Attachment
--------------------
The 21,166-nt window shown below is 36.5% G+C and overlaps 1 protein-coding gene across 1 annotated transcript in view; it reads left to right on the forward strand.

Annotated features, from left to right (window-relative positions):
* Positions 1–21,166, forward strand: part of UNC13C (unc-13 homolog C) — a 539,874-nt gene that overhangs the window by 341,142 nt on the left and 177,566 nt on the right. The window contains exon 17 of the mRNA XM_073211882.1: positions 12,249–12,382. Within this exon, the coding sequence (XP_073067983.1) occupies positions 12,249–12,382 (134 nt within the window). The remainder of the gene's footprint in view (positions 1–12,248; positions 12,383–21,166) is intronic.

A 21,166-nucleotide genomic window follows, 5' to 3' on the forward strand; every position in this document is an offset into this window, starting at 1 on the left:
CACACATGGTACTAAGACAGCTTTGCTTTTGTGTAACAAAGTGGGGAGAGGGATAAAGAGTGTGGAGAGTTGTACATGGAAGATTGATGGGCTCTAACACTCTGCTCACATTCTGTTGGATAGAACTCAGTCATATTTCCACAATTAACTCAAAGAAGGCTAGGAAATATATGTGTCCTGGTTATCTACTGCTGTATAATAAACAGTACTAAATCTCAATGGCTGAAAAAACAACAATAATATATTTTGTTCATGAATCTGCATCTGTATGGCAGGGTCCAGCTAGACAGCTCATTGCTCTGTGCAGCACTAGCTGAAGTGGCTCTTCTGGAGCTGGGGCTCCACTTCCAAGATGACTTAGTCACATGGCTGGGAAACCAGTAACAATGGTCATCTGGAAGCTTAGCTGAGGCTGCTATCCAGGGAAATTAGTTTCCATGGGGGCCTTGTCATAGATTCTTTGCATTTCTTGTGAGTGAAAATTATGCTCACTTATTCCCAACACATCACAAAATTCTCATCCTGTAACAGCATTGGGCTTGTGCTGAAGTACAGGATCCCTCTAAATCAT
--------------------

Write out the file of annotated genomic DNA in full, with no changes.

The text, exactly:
The 21,166-nt window shown below is 36.5% G+C and overlaps 1 protein-coding gene across 1 annotated transcript in view; it reads left to right on the forward strand.

Annotated features, from left to right (window-relative positions):
* Positions 1–21,166, forward strand: part of UNC13C (unc-13 homolog C) — a 539,874-nt gene that overhangs the window by 341,142 nt on the left and 177,566 nt on the right. The window contains exon 17 of the mRNA XM_073211882.1: positions 12,249–12,382. Within this exon, the coding sequence (XP_073067983.1) occupies positions 12,249–12,382 (134 nt within the window). The remainder of the gene's footprint in view (positions 1–12,248; positions 12,383–21,166) is intronic.

A 21,166-nucleotide genomic window follows, 5' to 3' on the forward strand; every position in this document is an offset into this window, starting at 1 on the left:
CACACATGGTACTAAGACAGCTTTGCTTTTGTGTAACAAAGTGGGGAGAGGGATAAAGAGTGTGGAGAGTTGTACATGGAAGATTGATGGGCTCTAACACTCTGCTCACATTCTGTTGGATAGAACTCAGTCATATTTCCACAATTAACTCAAAGAAGGCTAGGAAATATATGTGTCCTGGTTATCTACTGCTGTATAATAAACAGTACTAAATCTCAATGGCTGAAAAAACAACAATAATATATTTTGTTCATGAATCTGCATCTGTATGGCAGGGTCCAGCTAGACAGCTCATTGCTCTGTGCAGCACTAGCTGAAGTGGCTCTTCTGGAGCTGGGGCTCCACTTCCAAGATGACTTAGTCACATGGCTGGGAAACCAGTAACAATGGTCATCTGGAAGCTTAGCTGAGGCTGCTATCCAGGGAAATTAGTTTCCATGGGGGCCTTGTCATAGATTCTTTGCATTTCTTGTGAGTGAAAATTATGCTCACTTATTCCCAACACATCACAAAATTCTCATCCTGTAACAGCATTGGGCTTGTGCTGAAGTACAGGATCCCTCTAAATCAT